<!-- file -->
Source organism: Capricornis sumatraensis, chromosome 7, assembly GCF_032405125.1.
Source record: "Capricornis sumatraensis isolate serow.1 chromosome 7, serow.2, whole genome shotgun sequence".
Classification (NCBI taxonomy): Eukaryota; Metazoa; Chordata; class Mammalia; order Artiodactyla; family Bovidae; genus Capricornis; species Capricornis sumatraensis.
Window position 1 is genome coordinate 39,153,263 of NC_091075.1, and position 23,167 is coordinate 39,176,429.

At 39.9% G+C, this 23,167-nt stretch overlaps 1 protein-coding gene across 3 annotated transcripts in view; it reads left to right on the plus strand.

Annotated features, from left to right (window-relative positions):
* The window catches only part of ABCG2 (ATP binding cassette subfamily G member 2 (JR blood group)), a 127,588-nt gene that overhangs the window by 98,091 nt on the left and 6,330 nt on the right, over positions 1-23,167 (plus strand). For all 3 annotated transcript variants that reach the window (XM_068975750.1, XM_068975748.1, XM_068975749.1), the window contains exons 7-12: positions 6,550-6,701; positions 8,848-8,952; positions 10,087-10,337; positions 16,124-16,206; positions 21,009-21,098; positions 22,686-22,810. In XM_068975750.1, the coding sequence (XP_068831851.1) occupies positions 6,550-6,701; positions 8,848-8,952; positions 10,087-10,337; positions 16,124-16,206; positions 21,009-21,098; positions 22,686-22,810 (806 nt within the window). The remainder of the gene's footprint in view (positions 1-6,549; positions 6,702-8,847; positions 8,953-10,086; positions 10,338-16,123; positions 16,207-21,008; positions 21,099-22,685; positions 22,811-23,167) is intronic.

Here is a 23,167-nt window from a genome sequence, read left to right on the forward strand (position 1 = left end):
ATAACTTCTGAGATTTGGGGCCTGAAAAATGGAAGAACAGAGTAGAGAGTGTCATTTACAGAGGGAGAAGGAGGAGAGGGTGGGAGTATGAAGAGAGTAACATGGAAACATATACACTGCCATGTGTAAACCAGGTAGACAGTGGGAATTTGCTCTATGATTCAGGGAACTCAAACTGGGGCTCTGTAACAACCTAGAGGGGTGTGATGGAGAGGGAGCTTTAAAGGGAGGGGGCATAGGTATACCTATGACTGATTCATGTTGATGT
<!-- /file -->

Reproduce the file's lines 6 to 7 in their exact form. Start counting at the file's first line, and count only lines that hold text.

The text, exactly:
Annotated features, from left to right (window-relative positions):
* The window catches only part of ABCG2 (ATP binding cassette subfamily G member 2 (JR blood group)), a 127,588-nt gene that overhangs the window by 98,091 nt on the left and 6,330 nt on the right, over positions 1-23,167 (plus strand). For all 3 annotated transcript variants that reach the window (XM_068975750.1, XM_068975748.1, XM_068975749.1), the window contains exons 7-12: positions 6,550-6,701; positions 8,848-8,952; positions 10,087-10,337; positions 16,124-16,206; positions 21,009-21,098; positions 22,686-22,810. In XM_068975750.1, the coding sequence (XP_068831851.1) occupies positions 6,550-6,701; positions 8,848-8,952; positions 10,087-10,337; positions 16,124-16,206; positions 21,009-21,098; positions 22,686-22,810 (806 nt within the window). The remainder of the gene's footprint in view (positions 1-6,549; positions 6,702-8,847; positions 8,953-10,086; positions 10,338-16,123; positions 16,207-21,008; positions 21,099-22,685; positions 22,811-23,167) is intronic.